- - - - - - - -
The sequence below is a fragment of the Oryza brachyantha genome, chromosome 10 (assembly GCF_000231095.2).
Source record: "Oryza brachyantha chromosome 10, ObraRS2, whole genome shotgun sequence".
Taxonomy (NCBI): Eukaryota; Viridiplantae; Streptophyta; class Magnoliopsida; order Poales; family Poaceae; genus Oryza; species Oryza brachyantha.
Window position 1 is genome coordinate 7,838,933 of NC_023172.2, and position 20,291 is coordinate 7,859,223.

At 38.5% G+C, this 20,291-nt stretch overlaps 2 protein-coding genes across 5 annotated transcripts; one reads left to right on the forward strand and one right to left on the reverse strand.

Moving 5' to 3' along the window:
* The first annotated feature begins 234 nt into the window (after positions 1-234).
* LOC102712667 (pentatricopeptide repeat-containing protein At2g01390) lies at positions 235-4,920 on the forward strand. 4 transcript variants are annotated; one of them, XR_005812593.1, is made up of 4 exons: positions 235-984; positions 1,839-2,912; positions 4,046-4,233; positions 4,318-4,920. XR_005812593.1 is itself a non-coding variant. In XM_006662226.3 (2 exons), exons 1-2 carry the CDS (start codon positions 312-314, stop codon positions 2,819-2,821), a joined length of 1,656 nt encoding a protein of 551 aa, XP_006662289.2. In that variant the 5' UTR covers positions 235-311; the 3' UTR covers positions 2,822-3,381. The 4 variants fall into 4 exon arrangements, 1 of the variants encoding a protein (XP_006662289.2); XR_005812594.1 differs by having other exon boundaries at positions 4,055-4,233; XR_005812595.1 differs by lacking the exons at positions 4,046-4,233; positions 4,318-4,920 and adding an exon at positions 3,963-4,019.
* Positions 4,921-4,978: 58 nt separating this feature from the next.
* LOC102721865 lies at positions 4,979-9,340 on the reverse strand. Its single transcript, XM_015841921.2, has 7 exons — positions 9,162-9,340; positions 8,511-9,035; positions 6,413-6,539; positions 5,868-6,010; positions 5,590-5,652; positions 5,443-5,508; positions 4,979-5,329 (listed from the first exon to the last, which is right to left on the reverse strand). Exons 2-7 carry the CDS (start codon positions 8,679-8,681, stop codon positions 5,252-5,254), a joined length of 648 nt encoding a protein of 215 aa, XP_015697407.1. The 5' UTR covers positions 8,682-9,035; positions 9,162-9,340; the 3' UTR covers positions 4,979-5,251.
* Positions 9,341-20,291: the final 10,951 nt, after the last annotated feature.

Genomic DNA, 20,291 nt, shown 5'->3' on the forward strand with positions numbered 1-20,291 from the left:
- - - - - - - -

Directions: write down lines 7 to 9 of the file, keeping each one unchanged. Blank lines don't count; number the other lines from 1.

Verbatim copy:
* The first annotated feature begins 234 nt into the window (after positions 1-234).
* LOC102712667 (pentatricopeptide repeat-containing protein At2g01390) lies at positions 235-4,920 on the forward strand. 4 transcript variants are annotated; one of them, XR_005812593.1, is made up of 4 exons: positions 235-984; positions 1,839-2,912; positions 4,046-4,233; positions 4,318-4,920. XR_005812593.1 is itself a non-coding variant. In XM_006662226.3 (2 exons), exons 1-2 carry the CDS (start codon positions 312-314, stop codon positions 2,819-2,821), a joined length of 1,656 nt encoding a protein of 551 aa, XP_006662289.2. In that variant the 5' UTR covers positions 235-311; the 3' UTR covers positions 2,822-3,381. The 4 variants fall into 4 exon arrangements, 1 of the variants encoding a protein (XP_006662289.2); XR_005812594.1 differs by having other exon boundaries at positions 4,055-4,233; XR_005812595.1 differs by lacking the exons at positions 4,046-4,233; positions 4,318-4,920 and adding an exon at positions 3,963-4,019.
* Positions 4,921-4,978: 58 nt separating this feature from the next.